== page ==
Heat records fell, some shattered, in June across parts of Arizona, Nevada and Texas

LAS VEGAS — Parts of Arizona, Nevada and Texas just endured their hottest June on record, where sweltering conditions shattered several long-standing marks.

The broken records herald yet another summer of extremes — both in the U.S. and around the world — and offer a worrisome outlook for the weeks and months ahead, as July and August are typically the hottest months of the year in the Northern Hemisphere.

In Phoenix, an average temperature of 97 degrees Fahrenheit made it the hottest June in the city’s more than 100 years of temperature records, according to the National Weather Service.

Last month beat the previous record, set in June 2021, by almost 2 degrees. Phoenix’s Sky Harbor Airport recorded 14 days in June at or above 110 degrees, the weather service said.

The scorching conditions have already taken a toll. So far this year, there have been 13 heat-related deaths in Maricopa County, which includes Phoenix and many of its suburbs. Another 162 deaths are under investigation, according to the county’s Public Health Department.

Last year, a record 645 people died from heat-related causes in Maricopa County, in what was an extraordinary year for extreme heat in the region. Temperatures of 110 degrees or above were recorded for 31 consecutive days in Phoenix last summer, breaking an 18-day streak that was set in 1974.

And July is already off to a rough start, with 110 million people across 21 states under heat warnings and watches for the Fourth of July holiday period.

Brutal heat was felt throughout the Southwest last month.

In neighboring Nevada, Las Vegas sizzled to its own temperature record in June.

“Almost any way you slice it, June 2024 was the hottest ever in Las Vegas,” the local office of the National Weather Service wrote Sunday on X. The previous record was set eight years ago, in 2016.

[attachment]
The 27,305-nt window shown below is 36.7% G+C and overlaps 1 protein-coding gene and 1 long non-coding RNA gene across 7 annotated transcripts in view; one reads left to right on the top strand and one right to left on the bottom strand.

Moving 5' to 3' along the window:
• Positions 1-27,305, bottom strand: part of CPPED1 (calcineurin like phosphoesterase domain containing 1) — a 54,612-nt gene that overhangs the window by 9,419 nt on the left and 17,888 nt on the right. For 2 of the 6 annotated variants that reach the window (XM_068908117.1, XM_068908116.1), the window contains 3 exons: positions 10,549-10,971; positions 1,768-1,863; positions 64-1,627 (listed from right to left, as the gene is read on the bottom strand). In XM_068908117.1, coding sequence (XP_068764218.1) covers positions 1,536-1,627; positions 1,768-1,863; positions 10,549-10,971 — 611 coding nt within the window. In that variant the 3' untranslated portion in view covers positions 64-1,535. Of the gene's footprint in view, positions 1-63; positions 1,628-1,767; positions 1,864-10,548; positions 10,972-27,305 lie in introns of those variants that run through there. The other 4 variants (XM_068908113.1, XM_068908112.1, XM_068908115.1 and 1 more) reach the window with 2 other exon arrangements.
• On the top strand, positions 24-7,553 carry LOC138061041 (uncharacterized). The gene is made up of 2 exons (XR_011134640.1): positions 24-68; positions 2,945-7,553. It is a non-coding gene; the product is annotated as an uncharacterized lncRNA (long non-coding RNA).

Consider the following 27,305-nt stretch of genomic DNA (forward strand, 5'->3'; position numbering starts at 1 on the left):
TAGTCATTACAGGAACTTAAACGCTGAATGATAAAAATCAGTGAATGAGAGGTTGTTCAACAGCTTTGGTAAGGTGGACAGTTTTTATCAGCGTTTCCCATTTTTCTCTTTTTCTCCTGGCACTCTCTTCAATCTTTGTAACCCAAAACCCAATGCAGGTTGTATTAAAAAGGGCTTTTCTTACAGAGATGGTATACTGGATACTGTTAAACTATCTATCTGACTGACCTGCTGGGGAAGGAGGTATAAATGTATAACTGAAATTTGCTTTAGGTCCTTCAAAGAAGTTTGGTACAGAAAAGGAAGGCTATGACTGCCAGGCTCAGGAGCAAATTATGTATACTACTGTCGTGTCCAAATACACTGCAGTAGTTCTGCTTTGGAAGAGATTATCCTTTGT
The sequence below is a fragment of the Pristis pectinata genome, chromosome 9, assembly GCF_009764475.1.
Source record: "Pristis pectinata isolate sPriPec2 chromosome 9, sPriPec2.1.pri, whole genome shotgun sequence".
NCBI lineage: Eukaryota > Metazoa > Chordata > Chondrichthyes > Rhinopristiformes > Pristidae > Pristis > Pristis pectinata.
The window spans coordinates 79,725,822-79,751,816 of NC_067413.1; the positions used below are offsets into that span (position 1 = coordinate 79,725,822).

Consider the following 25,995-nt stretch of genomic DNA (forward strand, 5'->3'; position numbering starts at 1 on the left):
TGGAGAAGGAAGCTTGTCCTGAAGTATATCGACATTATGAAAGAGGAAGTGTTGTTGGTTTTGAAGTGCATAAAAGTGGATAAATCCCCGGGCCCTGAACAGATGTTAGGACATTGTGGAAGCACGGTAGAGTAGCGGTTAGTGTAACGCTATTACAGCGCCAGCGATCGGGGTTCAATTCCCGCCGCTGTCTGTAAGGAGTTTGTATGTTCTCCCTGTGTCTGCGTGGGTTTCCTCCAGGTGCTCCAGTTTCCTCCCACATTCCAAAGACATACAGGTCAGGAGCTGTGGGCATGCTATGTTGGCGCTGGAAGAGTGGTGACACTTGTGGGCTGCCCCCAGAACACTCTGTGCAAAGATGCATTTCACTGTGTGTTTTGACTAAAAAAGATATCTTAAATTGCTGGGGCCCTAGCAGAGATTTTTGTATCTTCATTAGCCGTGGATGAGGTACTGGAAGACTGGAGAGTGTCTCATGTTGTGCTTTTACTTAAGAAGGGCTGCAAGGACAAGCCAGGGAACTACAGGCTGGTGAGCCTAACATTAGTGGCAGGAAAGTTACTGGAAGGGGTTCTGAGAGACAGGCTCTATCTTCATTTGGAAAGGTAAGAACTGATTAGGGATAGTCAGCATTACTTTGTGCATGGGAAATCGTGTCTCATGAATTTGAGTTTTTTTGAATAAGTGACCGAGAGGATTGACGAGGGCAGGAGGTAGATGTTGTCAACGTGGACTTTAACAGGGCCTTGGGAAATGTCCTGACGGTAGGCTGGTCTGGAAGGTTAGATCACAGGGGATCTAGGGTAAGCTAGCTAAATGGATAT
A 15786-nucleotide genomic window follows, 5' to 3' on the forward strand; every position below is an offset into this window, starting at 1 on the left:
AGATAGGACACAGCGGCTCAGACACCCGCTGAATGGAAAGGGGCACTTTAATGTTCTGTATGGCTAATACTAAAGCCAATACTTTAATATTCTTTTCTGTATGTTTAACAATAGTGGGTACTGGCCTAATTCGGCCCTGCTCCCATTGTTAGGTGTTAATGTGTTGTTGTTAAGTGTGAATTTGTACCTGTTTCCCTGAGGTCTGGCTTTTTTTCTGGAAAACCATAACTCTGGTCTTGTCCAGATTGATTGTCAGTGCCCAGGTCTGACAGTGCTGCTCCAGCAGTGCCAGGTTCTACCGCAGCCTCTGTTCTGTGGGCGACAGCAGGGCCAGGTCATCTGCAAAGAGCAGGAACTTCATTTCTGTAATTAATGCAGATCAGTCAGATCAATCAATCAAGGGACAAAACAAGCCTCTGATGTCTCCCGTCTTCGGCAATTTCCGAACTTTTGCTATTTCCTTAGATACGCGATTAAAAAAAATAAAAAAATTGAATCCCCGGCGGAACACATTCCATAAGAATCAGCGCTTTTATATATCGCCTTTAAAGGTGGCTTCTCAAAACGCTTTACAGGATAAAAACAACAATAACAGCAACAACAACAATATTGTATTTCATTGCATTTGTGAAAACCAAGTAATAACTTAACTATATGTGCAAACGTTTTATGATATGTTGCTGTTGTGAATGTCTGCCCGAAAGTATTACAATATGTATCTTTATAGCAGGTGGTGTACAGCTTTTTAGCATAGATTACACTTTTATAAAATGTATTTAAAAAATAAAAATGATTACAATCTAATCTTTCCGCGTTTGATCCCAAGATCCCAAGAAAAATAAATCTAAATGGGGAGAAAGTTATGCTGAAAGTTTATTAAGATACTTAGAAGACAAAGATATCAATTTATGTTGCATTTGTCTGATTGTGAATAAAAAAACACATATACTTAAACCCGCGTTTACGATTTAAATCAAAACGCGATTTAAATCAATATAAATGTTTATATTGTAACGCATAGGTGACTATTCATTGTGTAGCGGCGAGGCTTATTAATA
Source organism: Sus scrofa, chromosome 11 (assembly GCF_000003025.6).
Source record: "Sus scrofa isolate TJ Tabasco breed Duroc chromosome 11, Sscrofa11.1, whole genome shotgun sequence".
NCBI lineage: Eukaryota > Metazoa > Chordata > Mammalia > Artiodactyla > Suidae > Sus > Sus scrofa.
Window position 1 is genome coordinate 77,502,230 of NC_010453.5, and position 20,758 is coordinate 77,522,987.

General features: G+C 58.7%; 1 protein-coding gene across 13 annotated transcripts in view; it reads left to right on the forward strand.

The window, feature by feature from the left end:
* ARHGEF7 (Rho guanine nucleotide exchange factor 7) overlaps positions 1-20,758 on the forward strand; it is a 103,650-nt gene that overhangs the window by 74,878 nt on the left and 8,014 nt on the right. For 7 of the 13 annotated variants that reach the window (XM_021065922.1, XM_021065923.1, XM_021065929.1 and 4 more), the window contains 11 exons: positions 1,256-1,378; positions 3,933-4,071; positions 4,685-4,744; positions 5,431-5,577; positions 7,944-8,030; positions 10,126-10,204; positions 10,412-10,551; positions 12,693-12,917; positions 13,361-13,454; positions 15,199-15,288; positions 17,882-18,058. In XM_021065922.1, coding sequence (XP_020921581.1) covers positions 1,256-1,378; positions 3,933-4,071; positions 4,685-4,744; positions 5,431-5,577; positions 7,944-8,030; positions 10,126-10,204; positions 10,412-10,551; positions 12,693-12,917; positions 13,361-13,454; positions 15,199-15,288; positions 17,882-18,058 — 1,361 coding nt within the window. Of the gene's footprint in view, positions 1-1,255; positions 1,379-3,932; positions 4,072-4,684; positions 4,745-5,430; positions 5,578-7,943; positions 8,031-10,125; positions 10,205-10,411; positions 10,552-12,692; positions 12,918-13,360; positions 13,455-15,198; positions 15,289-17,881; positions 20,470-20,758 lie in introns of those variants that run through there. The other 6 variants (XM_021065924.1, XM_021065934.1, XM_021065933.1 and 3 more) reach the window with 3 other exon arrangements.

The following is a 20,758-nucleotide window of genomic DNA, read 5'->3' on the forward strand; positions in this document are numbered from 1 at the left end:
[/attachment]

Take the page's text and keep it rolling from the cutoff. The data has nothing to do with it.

Triple-digit temperatures were recorded nearly every day last month, the weather service said. The average temperature in June was 94.6 degrees, which was 7 degrees above normal and 1.8 degrees hotter than the previous record, according to the National Weather Service.

The heat was also persistent. The average high temperature hit 106.2 degrees, and the average low temperature touched 83 degrees, meaning the city had little relief from the heat even overnight.

Heat waves are expected to be more common as a result of climate change. Studies have shown that as the world warms, heat waves will be more frequent, longer and more intense.

But it wasn’t just the new milestones that were notable, the National Weather Service said.

“What’s more impressive is how much we beat the old records by,” the National Weather Service wrote on X, adding that June’s average high temperature beat the previous record by 1.2 degrees, a bigger margin than separates second and eighth place.

It was a scorching June in West Texas, as well. El Paso had its hottest June on record, breaking a record that had stood for 30 years, according to the National Weather Service.

The average temperature in the border city hit 89.4 degrees, which was 0.4 degrees warmer than the previous record set in 1994.

Extreme heat is expected to persist this week across the West Coast and parts of the South. Heat advisories and excessive heat warnings are in effect in Washington state, Oregon, California, Arizona, Nevada, Texas, Oklahoma, Missouri, Arkansas, Louisiana, Mississippi, Alabama, Tennessee, Kentucky, Georgia and Florida.

This article was originally published on NBCNews.com

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